It’s all fun and games until someone ends up dead. Oh, wait, that’s a tagline for my books. J
Christmas is my favorite holiday, but when I read recently that the most dangerous part about the holidays was a Christmas tree, I was surprised. Christmas tree fires are some of the most deadly fires. According to the National Association of Fire Protection, “These fires caused an average of 7 deaths, 19 injuries, and $17.5 million in direct property damage annually. ”
It got me to wondering. How dangerous is Christmas? So below, I offer the Top 5 (slightly facetious) dangers of Christmas
You shouldn’t take the risk. Stay home. Read a good book. :)
Behind the book: Team Fear
The Team Fear series and a fiction novel in the production pipeline center on men and women in the military.
If we read much or often, then we will soon find our world expanded through the beauty, struggle, and/or reality of another writer's work. One writer who does that for me is Tim O'Brien.
First Lieutenant Jimmy Cross carried letters from a girl named Martha, a junior at Mount Sebastian College in New Jersey. They were not love letters, but Lieutenant Cross was hoping, so he kept them folded in plastic at the bottom of his rucksack. In the late afternoon, after a day’s march, he would dig his foxhole, wash his hands under a canteen, unwrap the letters, hold them with the tips of his fingers, and spend the last hour of light pretending.
As we read through Jimmy Cross' story, we see how he copes with the war through imaginings about the elusive Martha, who keeps pieces of his soul clean (notice how he cleans his hands before reading her letters) while the rest of him is "dirtied" by war. It is a painful and personal story that hits me in the feels every single time I read it. O'Brien's style is very direct, yet he buries the truth within his narration, circling ever closer to the true moment by recycling the story and its impact on every other character in the story.
I've written before about how this short story has on more than one occasion caused me to write about the things that I carry, the tangible and intangible. I carry a messenger bag and a laptop. I carry parental guilt and debilitating fear.
What do you carry?
They carried all they could bear, and then some, including a silent awe for the terrible power of the things they carried.”
The number one rule of Christmas dinner? It’s going to get messy.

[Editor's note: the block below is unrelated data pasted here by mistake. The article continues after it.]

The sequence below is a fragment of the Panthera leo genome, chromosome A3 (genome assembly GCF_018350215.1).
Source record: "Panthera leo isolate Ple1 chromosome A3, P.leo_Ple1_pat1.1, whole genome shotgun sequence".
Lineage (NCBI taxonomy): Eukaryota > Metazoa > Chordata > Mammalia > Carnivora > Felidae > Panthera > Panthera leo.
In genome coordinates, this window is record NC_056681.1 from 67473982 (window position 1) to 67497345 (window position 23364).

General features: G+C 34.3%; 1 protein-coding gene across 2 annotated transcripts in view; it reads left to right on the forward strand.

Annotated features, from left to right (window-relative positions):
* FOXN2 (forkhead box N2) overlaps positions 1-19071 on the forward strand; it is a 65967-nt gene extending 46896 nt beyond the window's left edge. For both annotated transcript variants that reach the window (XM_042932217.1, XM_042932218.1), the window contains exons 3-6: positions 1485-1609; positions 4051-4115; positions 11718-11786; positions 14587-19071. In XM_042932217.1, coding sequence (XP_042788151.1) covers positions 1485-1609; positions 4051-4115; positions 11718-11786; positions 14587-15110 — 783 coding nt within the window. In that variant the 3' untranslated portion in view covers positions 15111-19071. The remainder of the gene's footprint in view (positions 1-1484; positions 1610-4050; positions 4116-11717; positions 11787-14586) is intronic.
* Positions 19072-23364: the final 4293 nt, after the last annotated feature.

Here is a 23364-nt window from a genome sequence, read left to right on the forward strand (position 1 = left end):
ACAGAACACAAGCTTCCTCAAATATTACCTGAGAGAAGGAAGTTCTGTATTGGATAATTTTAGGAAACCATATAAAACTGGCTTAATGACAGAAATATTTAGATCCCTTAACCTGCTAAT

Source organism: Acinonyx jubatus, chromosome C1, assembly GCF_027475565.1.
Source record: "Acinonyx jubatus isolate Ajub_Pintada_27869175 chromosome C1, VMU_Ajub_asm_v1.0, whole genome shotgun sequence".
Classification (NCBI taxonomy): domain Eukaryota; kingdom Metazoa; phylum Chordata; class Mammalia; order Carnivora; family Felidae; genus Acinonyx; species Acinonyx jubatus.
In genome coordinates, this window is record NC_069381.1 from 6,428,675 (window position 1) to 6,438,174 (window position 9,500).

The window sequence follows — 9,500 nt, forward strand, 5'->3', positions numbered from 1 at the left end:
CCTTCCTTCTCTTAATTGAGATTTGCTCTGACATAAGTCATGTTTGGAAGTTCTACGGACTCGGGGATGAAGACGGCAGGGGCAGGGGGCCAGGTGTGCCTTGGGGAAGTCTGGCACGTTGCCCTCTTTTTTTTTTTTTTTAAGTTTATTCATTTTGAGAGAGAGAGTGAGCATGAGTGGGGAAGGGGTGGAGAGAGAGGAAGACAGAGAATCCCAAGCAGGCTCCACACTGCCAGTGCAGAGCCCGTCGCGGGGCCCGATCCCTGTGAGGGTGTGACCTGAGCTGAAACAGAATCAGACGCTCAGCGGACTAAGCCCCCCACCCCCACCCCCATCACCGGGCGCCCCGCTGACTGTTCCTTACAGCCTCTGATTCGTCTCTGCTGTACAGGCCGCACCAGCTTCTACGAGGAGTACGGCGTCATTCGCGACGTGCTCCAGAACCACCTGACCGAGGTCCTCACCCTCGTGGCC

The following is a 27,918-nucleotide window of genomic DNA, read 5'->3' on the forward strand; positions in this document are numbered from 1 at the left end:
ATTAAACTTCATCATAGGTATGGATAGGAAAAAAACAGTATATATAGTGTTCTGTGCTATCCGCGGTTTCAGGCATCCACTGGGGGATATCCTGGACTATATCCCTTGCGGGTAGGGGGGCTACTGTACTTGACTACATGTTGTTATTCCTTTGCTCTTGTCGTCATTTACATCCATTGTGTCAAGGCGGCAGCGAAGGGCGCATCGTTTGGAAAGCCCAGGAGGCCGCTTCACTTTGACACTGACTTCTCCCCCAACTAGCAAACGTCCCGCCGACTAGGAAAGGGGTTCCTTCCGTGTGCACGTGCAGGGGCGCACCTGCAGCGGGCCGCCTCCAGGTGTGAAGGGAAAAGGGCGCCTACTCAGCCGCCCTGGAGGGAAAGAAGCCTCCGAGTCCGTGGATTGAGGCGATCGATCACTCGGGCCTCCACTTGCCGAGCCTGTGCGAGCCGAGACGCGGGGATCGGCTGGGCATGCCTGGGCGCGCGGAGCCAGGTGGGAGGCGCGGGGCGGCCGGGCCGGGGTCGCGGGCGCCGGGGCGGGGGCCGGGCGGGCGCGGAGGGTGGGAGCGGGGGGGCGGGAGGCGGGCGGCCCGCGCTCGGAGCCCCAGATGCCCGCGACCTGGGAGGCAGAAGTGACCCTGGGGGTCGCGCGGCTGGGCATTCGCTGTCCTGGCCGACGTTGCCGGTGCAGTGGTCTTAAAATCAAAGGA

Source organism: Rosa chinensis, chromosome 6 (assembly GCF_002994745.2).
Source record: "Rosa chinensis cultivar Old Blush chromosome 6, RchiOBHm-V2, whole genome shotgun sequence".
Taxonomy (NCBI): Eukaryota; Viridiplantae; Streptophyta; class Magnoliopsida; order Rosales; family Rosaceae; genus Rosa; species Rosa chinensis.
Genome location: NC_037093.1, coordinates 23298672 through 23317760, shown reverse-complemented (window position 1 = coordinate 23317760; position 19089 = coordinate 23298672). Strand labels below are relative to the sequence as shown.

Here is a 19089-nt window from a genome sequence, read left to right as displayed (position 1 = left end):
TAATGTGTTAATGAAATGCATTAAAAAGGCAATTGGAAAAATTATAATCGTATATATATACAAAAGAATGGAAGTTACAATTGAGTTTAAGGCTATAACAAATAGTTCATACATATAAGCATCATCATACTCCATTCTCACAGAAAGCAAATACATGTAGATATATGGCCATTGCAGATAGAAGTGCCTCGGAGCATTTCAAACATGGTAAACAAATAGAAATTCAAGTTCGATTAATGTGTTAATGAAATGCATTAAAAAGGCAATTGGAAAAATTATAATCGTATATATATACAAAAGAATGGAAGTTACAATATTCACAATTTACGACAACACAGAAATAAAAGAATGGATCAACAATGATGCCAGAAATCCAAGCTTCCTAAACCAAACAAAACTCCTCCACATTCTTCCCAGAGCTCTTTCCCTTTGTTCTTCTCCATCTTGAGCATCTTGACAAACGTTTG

The first time I cooked a turkey, it came out raw inside. I had left the slimy little packet of gravy and gizzards tucked inside. There were witnesses of course, because no great act of stupidity is complete without an audience. I was in the Air Force and it was the first time I hadn’t gone home for Christmas. For reasons I still don’t comprehend, I thought it would be easy. Well, not easy, but... okay. I didn’t expect seven hungry people waiting in my living room for hours!
Mom made it look easy. She had four kids, but that was never enough. She invited all the single people from her work, old family friends, new family friends, and the occasional oddball. More than occasional, really. We had some very eclectic holidays, but the food was always excellent. The turkeys came out browned like something out of a commercial. The homemade cranberry sauce sparkled in the crystal dish we used for holidays. The cold food was cold and the hot food was hot. And there were enough dirty dishes to fill a dishwasher three times over. Messy, but easy.
My first Christmas dinner didn’t go well, so writing An Untouchable Christmas was a little bit about redemption. Come on. If anyone could pull off a perfect dinner, it would be Sofia Capri. She once faced down a mob boss and went hand-to-hand with his lieutenants. After that, dinner with Logan’s family should be a piece a cake. Sofia is convinced it’s going to be a mess:
God, what was wrong with her? No part of her life had prepared her for a traditional Christmas dinner with a real family. Sofia braced her arms on the sink and leaned over; afraid she might puke. She’d only met his family once, and now she was suddenly inviting them to Christmas dinner. That meant his parents, his sister and her family, plus two of Logan’s friends, and two from the book group. Thirteen with Eli, Logan, and Sofia.
The moment he grabbed her from behind, a jolt spiked her nerves. She let out a squeal and half jumped into the sink, knocking her knees into the lower cabinet. “You scared me.”
Logan’s sigh ruffled her hair as he wrapped warm hands around her waist. “I can’t wait for the day you don’t jump every time I touch you.”